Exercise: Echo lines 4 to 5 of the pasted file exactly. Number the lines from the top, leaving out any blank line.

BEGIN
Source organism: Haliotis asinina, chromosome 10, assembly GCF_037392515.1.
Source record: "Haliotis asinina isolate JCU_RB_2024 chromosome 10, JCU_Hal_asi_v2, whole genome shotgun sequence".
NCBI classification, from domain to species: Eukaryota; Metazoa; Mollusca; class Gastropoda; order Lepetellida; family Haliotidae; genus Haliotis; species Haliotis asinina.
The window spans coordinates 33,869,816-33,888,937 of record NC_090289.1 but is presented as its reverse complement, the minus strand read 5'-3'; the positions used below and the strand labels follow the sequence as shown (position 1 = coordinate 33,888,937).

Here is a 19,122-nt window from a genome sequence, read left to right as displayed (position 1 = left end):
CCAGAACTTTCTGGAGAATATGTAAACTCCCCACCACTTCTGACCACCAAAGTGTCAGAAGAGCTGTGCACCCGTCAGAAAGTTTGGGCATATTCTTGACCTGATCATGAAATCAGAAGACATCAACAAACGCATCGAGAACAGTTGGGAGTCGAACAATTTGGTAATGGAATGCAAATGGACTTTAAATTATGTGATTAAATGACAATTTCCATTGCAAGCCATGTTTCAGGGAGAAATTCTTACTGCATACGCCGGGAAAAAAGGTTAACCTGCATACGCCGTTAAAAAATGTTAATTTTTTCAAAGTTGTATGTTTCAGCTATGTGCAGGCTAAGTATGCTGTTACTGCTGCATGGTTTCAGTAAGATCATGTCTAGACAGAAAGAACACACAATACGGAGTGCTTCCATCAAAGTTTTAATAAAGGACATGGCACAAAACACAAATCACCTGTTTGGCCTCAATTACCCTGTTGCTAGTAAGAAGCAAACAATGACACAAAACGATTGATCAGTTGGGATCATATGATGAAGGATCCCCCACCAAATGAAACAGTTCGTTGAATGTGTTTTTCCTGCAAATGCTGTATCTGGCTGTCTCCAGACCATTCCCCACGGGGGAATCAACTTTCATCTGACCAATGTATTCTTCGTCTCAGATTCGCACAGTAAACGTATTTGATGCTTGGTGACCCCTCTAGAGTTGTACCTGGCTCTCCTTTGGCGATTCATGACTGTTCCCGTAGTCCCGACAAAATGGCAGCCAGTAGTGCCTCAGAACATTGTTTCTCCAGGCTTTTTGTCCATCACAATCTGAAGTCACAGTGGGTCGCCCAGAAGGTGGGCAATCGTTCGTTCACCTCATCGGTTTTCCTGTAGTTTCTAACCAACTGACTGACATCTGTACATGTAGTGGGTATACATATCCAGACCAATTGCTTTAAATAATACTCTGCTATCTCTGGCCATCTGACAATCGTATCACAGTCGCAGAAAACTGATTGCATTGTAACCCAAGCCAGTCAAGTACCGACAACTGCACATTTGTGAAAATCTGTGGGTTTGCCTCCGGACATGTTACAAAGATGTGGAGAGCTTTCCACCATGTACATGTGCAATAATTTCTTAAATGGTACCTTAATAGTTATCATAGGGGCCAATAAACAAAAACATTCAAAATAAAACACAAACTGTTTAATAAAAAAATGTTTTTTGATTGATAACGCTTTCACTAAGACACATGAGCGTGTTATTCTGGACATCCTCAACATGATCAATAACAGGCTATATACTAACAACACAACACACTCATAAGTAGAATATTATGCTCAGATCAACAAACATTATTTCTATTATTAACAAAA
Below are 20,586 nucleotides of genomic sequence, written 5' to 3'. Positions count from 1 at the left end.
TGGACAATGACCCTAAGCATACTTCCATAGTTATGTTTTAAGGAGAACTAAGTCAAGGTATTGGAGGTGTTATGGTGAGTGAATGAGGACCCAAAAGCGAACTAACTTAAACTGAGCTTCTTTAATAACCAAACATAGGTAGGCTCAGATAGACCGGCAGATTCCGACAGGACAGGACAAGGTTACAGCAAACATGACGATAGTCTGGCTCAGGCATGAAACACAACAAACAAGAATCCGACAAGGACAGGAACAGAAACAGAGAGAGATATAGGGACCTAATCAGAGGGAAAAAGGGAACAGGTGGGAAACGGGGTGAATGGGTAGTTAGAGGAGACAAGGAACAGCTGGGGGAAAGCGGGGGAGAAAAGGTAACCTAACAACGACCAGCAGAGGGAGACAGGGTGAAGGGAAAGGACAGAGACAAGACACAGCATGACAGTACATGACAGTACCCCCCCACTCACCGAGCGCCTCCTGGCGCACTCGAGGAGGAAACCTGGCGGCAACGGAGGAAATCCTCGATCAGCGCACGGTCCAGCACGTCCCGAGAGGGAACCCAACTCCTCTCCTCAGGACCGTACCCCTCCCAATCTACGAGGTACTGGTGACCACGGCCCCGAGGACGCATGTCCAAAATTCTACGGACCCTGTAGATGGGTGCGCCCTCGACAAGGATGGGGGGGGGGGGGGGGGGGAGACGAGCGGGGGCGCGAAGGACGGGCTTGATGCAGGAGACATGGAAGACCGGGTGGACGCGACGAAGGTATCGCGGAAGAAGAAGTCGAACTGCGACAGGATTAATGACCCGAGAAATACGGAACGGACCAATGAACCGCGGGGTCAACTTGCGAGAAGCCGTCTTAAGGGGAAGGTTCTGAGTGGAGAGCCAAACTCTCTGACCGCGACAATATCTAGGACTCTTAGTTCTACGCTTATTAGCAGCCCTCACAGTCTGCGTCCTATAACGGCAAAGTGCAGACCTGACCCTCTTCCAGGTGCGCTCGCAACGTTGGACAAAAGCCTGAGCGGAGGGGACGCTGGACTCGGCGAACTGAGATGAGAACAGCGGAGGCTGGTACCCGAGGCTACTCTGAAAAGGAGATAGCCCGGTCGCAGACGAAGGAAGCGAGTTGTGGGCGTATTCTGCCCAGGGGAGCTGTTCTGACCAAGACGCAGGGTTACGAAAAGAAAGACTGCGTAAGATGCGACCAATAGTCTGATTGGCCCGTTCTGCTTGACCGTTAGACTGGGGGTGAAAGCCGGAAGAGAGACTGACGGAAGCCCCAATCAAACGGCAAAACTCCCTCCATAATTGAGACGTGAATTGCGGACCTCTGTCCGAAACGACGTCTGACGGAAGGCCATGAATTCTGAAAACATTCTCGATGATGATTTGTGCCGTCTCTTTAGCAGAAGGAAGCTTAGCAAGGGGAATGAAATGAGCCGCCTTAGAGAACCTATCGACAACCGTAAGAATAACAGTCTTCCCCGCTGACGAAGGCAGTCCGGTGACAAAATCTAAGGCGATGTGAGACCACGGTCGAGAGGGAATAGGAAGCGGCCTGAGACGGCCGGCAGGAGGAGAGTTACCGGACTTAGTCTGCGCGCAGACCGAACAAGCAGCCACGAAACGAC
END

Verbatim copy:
The window spans coordinates 33,869,816-33,888,937 of record NC_090289.1 but is presented as its reverse complement, the minus strand read 5'-3'; the positions used below and the strand labels follow the sequence as shown (position 1 = coordinate 33,888,937).

Here is a 19,122-nt window from a genome sequence, read left to right as displayed (position 1 = left end):